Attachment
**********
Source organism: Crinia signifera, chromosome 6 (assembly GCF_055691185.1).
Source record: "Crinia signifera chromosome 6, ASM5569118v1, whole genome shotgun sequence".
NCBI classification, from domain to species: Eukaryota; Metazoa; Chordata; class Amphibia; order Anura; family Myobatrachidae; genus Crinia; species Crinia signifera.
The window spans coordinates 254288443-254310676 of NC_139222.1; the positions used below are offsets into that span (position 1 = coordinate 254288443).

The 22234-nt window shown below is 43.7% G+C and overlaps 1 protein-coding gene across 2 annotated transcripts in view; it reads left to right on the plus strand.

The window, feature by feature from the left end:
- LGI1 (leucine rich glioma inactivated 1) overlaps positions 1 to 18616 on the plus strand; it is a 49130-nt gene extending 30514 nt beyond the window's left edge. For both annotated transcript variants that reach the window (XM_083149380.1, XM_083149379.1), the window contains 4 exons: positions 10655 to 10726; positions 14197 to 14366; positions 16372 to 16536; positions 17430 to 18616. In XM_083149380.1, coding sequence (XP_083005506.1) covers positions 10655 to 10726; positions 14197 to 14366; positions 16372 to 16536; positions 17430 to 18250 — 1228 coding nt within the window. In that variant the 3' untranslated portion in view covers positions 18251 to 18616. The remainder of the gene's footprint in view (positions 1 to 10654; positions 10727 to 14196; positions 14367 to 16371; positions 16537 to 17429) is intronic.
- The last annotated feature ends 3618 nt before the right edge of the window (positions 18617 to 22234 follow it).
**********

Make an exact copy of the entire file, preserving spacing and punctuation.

Source organism: Crinia signifera, chromosome 6 (assembly GCF_055691185.1).
Source record: "Crinia signifera chromosome 6, ASM5569118v1, whole genome shotgun sequence".
NCBI classification, from domain to species: Eukaryota; Metazoa; Chordata; class Amphibia; order Anura; family Myobatrachidae; genus Crinia; species Crinia signifera.
The window spans coordinates 254288443-254310676 of NC_139222.1; the positions used below are offsets into that span (position 1 = coordinate 254288443).

The 22234-nt window shown below is 43.7% G+C and overlaps 1 protein-coding gene across 2 annotated transcripts in view; it reads left to right on the plus strand.

The window, feature by feature from the left end:
- LGI1 (leucine rich glioma inactivated 1) overlaps positions 1 to 18616 on the plus strand; it is a 49130-nt gene extending 30514 nt beyond the window's left edge. For both annotated transcript variants that reach the window (XM_083149380.1, XM_083149379.1), the window contains 4 exons: positions 10655 to 10726; positions 14197 to 14366; positions 16372 to 16536; positions 17430 to 18616. In XM_083149380.1, coding sequence (XP_083005506.1) covers positions 10655 to 10726; positions 14197 to 14366; positions 16372 to 16536; positions 17430 to 18250 — 1228 coding nt within the window. In that variant the 3' untranslated portion in view covers positions 18251 to 18616. The remainder of the gene's footprint in view (positions 1 to 10654; positions 10727 to 14196; positions 14367 to 16371; positions 16537 to 17429) is intronic.
- The last annotated feature ends 3618 nt before the right edge of the window (positions 18617 to 22234 follow it).